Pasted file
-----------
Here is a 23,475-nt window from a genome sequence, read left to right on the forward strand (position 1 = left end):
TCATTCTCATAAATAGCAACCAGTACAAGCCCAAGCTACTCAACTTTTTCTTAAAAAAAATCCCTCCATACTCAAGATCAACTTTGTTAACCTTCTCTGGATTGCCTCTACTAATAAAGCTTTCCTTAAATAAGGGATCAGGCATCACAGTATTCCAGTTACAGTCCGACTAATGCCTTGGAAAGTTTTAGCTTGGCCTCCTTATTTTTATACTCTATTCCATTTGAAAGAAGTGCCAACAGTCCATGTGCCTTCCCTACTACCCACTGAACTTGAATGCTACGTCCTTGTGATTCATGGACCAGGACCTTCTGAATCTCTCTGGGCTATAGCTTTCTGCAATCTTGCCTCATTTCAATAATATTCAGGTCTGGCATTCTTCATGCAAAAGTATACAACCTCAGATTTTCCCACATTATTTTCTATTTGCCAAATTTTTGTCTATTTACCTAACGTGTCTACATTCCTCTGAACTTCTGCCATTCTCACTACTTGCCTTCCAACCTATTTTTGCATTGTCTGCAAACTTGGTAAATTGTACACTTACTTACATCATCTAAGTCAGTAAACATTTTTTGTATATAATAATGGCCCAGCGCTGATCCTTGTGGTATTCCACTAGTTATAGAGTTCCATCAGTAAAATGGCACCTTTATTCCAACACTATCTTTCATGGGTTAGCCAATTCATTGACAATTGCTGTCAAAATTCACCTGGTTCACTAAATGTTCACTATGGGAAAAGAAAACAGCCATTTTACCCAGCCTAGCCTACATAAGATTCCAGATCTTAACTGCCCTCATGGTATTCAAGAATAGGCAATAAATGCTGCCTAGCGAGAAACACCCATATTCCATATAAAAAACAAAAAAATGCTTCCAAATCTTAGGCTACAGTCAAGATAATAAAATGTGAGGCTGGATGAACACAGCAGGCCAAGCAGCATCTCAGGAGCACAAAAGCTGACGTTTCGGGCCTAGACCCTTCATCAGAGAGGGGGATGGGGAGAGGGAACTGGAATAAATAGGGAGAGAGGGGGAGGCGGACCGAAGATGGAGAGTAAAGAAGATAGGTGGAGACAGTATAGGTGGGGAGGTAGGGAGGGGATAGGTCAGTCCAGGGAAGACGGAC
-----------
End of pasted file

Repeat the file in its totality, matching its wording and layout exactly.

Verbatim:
Here is a 23,475-nt window from a genome sequence, read left to right on the forward strand (position 1 = left end):
TCATTCTCATAAATAGCAACCAGTACAAGCCCAAGCTACTCAACTTTTTCTTAAAAAAAATCCCTCCATACTCAAGATCAACTTTGTTAACCTTCTCTGGATTGCCTCTACTAATAAAGCTTTCCTTAAATAAGGGATCAGGCATCACAGTATTCCAGTTACAGTCCGACTAATGCCTTGGAAAGTTTTAGCTTGGCCTCCTTATTTTTATACTCTATTCCATTTGAAAGAAGTGCCAACAGTCCATGTGCCTTCCCTACTACCCACTGAACTTGAATGCTACGTCCTTGTGATTCATGGACCAGGACCTTCTGAATCTCTCTGGGCTATAGCTTTCTGCAATCTTGCCTCATTTCAATAATATTCAGGTCTGGCATTCTTCATGCAAAAGTATACAACCTCAGATTTTCCCACATTATTTTCTATTTGCCAAATTTTTGTCTATTTACCTAACGTGTCTACATTCCTCTGAACTTCTGCCATTCTCACTACTTGCCTTCCAACCTATTTTTGCATTGTCTGCAAACTTGGTAAATTGTACACTTACTTACATCATCTAAGTCAGTAAACATTTTTTGTATATAATAATGGCCCAGCGCTGATCCTTGTGGTATTCCACTAGTTATAGAGTTCCATCAGTAAAATGGCACCTTTATTCCAACACTATCTTTCATGGGTTAGCCAATTCATTGACAATTGCTGTCAAAATTCACCTGGTTCACTAAATGTTCACTATGGGAAAAGAAAACAGCCATTTTACCCAGCCTAGCCTACATAAGATTCCAGATCTTAACTGCCCTCATGGTATTCAAGAATAGGCAATAAATGCTGCCTAGCGAGAAACACCCATATTCCATATAAAAAACAAAAAAATGCTTCCAAATCTTAGGCTACAGTCAAGATAATAAAATGTGAGGCTGGATGAACACAGCAGGCCAAGCAGCATCTCAGGAGCACAAAAGCTGACGTTTCGGGCCTAGACCCTTCATCAGAGAGGGGGATGGGGAGAGGGAACTGGAATAAATAGGGAGAGAGGGGGAGGCGGACCGAAGATGGAGAGTAAAGAAGATAGGTGGAGACAGTATAGGTGGGGAGGTAGGGAGGGGATAGGTCAGTCCAGGGAAGACGGAC